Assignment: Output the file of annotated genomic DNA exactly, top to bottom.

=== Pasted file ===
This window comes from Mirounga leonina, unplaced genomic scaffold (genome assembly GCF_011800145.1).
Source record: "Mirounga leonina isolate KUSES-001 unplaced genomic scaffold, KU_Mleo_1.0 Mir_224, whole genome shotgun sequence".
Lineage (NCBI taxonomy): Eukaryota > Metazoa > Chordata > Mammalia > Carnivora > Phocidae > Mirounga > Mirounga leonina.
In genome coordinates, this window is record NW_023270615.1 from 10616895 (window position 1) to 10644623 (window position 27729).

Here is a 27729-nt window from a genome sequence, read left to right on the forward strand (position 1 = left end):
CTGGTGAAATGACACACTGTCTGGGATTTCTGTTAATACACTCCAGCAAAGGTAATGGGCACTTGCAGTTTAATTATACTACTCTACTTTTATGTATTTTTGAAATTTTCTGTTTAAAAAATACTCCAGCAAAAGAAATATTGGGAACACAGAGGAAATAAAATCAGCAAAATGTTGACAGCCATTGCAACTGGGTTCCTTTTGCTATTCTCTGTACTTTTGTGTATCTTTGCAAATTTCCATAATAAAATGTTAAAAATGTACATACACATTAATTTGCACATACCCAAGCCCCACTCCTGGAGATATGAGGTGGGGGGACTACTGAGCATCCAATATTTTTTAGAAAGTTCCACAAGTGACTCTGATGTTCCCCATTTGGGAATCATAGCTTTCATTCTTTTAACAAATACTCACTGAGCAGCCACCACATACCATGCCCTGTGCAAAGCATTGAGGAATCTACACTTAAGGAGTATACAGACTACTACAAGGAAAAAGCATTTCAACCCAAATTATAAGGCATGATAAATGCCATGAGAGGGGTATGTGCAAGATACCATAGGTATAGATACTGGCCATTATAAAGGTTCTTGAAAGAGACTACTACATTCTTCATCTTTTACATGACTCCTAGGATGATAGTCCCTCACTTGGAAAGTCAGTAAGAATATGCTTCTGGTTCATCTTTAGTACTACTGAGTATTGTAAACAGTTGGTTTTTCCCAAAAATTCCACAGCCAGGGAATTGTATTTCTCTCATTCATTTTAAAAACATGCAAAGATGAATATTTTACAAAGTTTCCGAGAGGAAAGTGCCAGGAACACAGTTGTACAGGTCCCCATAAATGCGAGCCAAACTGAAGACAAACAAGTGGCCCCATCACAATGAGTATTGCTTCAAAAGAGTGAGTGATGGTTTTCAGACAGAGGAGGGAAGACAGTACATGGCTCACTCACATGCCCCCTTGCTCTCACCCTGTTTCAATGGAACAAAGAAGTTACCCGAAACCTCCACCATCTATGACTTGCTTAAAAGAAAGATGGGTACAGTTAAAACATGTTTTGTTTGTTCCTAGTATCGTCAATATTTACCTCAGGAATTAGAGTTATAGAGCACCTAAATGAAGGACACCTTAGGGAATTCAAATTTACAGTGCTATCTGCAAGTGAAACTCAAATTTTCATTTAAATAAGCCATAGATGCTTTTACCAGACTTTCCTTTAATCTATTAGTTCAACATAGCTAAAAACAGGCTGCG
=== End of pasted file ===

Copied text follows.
This window comes from Mirounga leonina, unplaced genomic scaffold (genome assembly GCF_011800145.1).
Source record: "Mirounga leonina isolate KUSES-001 unplaced genomic scaffold, KU_Mleo_1.0 Mir_224, whole genome shotgun sequence".
Lineage (NCBI taxonomy): Eukaryota > Metazoa > Chordata > Mammalia > Carnivora > Phocidae > Mirounga > Mirounga leonina.
In genome coordinates, this window is record NW_023270615.1 from 10616895 (window position 1) to 10644623 (window position 27729).

Here is a 27729-nt window from a genome sequence, read left to right on the forward strand (position 1 = left end):
CTGGTGAAATGACACACTGTCTGGGATTTCTGTTAATACACTCCAGCAAAGGTAATGGGCACTTGCAGTTTAATTATACTACTCTACTTTTATGTATTTTTGAAATTTTCTGTTTAAAAAATACTCCAGCAAAAGAAATATTGGGAACACAGAGGAAATAAAATCAGCAAAATGTTGACAGCCATTGCAACTGGGTTCCTTTTGCTATTCTCTGTACTTTTGTGTATCTTTGCAAATTTCCATAATAAAATGTTAAAAATGTACATACACATTAATTTGCACATACCCAAGCCCCACTCCTGGAGATATGAGGTGGGGGGACTACTGAGCATCCAATATTTTTTAGAAAGTTCCACAAGTGACTCTGATGTTCCCCATTTGGGAATCATAGCTTTCATTCTTTTAACAAATACTCACTGAGCAGCCACCACATACCATGCCCTGTGCAAAGCATTGAGGAATCTACACTTAAGGAGTATACAGACTACTACAAGGAAAAAGCATTTCAACCCAAATTATAAGGCATGATAAATGCCATGAGAGGGGTATGTGCAAGATACCATAGGTATAGATACTGGCCATTATAAAGGTTCTTGAAAGAGACTACTACATTCTTCATCTTTTACATGACTCCTAGGATGATAGTCCCTCACTTGGAAAGTCAGTAAGAATATGCTTCTGGTTCATCTTTAGTACTACTGAGTATTGTAAACAGTTGGTTTTTCCCAAAAATTCCACAGCCAGGGAATTGTATTTCTCTCATTCATTTTAAAAACATGCAAAGATGAATATTTTACAAAGTTTCCGAGAGGAAAGTGCCAGGAACACAGTTGTACAGGTCCCCATAAATGCGAGCCAAACTGAAGACAAACAAGTGGCCCCATCACAATGAGTATTGCTTCAAAAGAGTGAGTGATGGTTTTCAGACAGAGGAGGGAAGACAGTACATGGCTCACTCACATGCCCCCTTGCTCTCACCCTGTTTCAATGGAACAAAGAAGTTACCCGAAACCTCCACCATCTATGACTTGCTTAAAAGAAAGATGGGTACAGTTAAAACATGTTTTGTTTGTTCCTAGTATCGTCAATATTTACCTCAGGAATTAGAGTTATAGAGCACCTAAATGAAGGACACCTTAGGGAATTCAAATTTACAGTGCTATCTGCAAGTGAAACTCAAATTTTCATTTAAATAAGCCATAGATGCTTTTACCAGACTTTCCTTTAATCTATTAGTTCAACATAGCTAAAAACAGGCTGCG